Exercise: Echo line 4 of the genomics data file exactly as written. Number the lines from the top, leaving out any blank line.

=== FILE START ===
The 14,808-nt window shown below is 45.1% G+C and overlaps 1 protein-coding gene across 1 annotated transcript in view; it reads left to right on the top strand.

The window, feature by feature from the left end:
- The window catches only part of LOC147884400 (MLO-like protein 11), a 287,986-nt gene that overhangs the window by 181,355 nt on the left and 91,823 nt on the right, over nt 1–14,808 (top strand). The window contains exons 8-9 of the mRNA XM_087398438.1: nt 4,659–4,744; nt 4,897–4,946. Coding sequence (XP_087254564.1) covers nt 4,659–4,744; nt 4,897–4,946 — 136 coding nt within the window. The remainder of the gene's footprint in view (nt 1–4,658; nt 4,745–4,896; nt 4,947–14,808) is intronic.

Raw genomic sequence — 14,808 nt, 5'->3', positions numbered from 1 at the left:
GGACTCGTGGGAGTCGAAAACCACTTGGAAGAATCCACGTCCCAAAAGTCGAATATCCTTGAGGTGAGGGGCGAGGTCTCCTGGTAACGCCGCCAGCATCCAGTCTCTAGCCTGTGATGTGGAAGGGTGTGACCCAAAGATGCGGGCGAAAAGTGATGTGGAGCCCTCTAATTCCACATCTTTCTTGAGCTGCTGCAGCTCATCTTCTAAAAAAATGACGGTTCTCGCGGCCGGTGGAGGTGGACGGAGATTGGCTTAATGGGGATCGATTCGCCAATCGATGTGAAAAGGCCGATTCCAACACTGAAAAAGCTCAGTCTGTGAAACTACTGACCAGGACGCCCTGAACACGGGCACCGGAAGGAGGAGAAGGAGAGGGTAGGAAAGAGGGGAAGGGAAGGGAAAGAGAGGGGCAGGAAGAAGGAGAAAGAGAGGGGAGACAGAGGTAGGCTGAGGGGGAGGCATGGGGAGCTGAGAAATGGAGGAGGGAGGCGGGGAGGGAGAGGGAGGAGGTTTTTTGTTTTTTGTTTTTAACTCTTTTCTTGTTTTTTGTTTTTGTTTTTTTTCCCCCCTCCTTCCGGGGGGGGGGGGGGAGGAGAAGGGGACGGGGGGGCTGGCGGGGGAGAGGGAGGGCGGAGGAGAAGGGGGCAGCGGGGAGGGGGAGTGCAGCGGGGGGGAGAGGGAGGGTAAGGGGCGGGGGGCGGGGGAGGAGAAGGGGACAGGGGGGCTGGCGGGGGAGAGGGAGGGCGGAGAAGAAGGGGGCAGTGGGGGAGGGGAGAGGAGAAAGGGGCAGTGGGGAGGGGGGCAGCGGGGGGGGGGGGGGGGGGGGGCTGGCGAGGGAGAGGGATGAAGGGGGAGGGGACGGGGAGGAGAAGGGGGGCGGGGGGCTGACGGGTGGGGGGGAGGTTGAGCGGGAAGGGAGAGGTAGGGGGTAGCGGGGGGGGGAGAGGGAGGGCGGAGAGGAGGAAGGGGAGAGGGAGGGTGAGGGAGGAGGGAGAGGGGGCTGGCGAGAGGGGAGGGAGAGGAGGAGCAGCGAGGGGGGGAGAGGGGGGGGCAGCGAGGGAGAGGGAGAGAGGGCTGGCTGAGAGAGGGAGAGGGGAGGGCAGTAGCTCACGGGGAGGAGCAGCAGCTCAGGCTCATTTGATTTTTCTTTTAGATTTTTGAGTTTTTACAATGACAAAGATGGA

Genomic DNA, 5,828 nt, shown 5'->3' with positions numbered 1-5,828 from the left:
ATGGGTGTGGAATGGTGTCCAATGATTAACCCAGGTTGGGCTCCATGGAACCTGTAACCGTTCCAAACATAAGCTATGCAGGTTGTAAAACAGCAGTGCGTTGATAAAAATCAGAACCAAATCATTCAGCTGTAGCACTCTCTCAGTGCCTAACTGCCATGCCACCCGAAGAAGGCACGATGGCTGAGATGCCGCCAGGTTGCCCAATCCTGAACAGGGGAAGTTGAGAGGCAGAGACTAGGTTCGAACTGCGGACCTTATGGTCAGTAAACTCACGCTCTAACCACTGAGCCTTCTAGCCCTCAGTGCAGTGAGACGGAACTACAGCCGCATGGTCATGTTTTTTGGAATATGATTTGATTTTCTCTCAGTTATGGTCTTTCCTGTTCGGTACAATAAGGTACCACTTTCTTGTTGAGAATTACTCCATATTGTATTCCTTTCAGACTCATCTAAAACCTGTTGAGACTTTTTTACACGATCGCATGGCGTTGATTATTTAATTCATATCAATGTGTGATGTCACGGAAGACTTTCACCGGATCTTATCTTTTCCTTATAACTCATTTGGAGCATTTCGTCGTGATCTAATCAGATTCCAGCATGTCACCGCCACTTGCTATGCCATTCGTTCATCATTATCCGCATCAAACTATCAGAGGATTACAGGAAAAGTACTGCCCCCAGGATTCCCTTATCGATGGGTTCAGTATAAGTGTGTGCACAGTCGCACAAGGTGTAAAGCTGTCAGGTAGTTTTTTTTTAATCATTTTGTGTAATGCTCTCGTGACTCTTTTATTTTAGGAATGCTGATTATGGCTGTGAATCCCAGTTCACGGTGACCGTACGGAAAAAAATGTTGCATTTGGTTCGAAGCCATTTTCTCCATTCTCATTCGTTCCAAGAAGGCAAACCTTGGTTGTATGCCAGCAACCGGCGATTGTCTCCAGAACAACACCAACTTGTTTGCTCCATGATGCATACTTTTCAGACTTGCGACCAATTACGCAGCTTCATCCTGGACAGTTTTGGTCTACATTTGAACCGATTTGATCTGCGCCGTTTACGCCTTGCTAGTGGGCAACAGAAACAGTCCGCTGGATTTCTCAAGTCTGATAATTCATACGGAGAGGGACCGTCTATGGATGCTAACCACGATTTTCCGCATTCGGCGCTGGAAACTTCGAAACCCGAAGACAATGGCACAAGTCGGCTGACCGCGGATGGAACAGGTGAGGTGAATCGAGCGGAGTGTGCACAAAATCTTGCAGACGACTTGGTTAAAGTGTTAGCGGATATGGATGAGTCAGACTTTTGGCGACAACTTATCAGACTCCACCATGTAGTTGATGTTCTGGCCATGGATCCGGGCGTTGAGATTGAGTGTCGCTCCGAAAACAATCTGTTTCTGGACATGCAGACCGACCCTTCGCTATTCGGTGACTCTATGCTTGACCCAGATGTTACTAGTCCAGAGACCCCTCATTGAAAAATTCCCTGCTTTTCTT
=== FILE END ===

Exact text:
Raw genomic sequence — 14,808 nt, 5'->3', positions numbered from 1 at the left: